Japanese Firm Demonstrates Car That Runs On Water
Friday June 13, 2008
Courtesy of CityNews.ca
If you're tired of spending money like water on gas, maybe you'd just rather spend money on water, period.
That's what you'll be doing if a Japanese firm has its way.
A company called Genepax, dedicated to finding ways to turn water into power, has unveiled what it calls the first practical car to run solely on H20. The firm claims putting just a litre of water from any source - tap, rain or river - is enough to keep its automobile going for 60 minutes at a respectable speed of 80 kilometres an hour.
And forget about finding a gas station when you're running on empty. "The car will continue to run as long as you have a bottle of water to top up from time to time," Genepax CEO Kiyoshi Hirasawa told a local Japanese broadcaster after demonstrating the test vehicle in Osaka. "It does not require you to build up an infrastructure to recharge your batteries, which is usually the case for most electric cars."
According to the company, the water gets poured into a tank at the back of the car and uses a generator to break it down and convert it to electrical power. It's a completely different approach from the big automakers, who are looking at fuel cells that run on hydrogen as the next power source. Ironically, they emit water from the exhaust, not use it to run the vehicle.
Genepax can't say yet when you'll be taking one of their cars for a spin but like all these future fuels, their arrival seems to be off in the distance. They've just applied for a patent on the system and can't say when - or if - it will ever actually hit the showrooms.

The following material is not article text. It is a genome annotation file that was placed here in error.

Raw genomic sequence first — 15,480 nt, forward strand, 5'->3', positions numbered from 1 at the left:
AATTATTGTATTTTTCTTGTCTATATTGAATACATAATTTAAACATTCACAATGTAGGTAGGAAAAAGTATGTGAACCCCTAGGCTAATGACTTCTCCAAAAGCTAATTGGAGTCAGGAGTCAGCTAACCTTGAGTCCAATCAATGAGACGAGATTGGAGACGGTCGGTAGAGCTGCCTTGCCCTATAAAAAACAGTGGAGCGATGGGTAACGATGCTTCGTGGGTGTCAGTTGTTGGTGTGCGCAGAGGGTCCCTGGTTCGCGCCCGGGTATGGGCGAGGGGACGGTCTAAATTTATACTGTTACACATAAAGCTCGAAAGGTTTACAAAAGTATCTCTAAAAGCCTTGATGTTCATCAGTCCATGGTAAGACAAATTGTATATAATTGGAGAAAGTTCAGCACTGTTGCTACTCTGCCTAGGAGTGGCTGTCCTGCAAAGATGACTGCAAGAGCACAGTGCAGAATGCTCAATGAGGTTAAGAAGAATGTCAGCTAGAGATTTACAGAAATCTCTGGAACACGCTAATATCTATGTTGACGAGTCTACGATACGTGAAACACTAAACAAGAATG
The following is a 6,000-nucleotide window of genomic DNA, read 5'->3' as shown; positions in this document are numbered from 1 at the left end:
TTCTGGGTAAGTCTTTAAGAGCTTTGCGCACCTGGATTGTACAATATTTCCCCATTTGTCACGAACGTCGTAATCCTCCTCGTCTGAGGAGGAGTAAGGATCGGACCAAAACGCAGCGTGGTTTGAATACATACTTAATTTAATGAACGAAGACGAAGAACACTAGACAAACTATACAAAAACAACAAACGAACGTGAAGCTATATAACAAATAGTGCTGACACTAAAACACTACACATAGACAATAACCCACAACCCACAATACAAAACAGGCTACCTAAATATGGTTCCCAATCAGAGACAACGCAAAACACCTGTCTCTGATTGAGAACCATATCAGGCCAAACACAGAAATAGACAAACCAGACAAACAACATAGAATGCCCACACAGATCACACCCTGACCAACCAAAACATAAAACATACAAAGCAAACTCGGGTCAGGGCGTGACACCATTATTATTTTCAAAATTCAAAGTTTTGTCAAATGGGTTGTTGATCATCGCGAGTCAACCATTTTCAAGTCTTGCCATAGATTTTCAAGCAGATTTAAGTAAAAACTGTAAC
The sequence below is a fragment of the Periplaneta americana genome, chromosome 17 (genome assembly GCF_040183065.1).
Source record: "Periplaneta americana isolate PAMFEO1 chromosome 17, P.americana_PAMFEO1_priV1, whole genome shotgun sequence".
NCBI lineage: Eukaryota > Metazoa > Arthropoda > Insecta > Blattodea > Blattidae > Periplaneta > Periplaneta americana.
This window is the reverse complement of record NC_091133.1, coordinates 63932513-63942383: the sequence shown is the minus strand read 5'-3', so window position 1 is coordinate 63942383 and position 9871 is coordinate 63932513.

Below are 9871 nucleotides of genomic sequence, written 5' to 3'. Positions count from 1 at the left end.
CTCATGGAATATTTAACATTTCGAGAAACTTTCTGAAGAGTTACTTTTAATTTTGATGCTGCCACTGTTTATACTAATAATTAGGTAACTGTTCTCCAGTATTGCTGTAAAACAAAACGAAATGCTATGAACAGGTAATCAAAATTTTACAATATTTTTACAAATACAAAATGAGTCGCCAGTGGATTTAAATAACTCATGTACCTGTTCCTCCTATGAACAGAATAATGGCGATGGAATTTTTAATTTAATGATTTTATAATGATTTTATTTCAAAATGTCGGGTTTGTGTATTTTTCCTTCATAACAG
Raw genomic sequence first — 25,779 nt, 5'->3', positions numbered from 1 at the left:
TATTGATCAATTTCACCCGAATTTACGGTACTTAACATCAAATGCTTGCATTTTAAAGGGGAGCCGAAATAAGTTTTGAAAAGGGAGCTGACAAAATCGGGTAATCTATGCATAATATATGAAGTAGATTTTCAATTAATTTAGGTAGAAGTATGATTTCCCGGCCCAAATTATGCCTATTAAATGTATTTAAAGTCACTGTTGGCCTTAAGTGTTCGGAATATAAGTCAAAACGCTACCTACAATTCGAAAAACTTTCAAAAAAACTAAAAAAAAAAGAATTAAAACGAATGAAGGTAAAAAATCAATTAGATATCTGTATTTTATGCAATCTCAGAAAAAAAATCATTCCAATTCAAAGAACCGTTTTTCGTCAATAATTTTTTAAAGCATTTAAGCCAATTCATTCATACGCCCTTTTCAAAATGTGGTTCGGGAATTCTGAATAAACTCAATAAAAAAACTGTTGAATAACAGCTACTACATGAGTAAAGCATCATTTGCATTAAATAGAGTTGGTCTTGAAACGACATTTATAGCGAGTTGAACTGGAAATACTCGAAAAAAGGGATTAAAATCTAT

But they're in talks with Japanese automakers about the idea and hope it will one day water down your need to ever visit a gas station - with its non-stop climbing prices - again.
According to Engadget :
We've seen plenty of promises about water-powered cars (among other things), but it looks like Japan's Genepax has now made some real progress on that front, with it recently taking the wraps off its Water Energy System fuel cell prototype. The key to that system, it seems, is its membrane electrode assembly (or MEA), which contains a material that's capable of breaking down water into hydrogen and oxygen through a chemical reaction. Not surprisingly, the company isn't getting much more specific than that, with it only saying that it's adopted a "well-known process to produce hydrogen from water to the MEA." Currently, that system costs on the order of ¥2,000,000 (or about $18,700 -- not including the car), but company says that if it can get it into mass production that could be cut to ¥500,000 or less (or just under $5,000).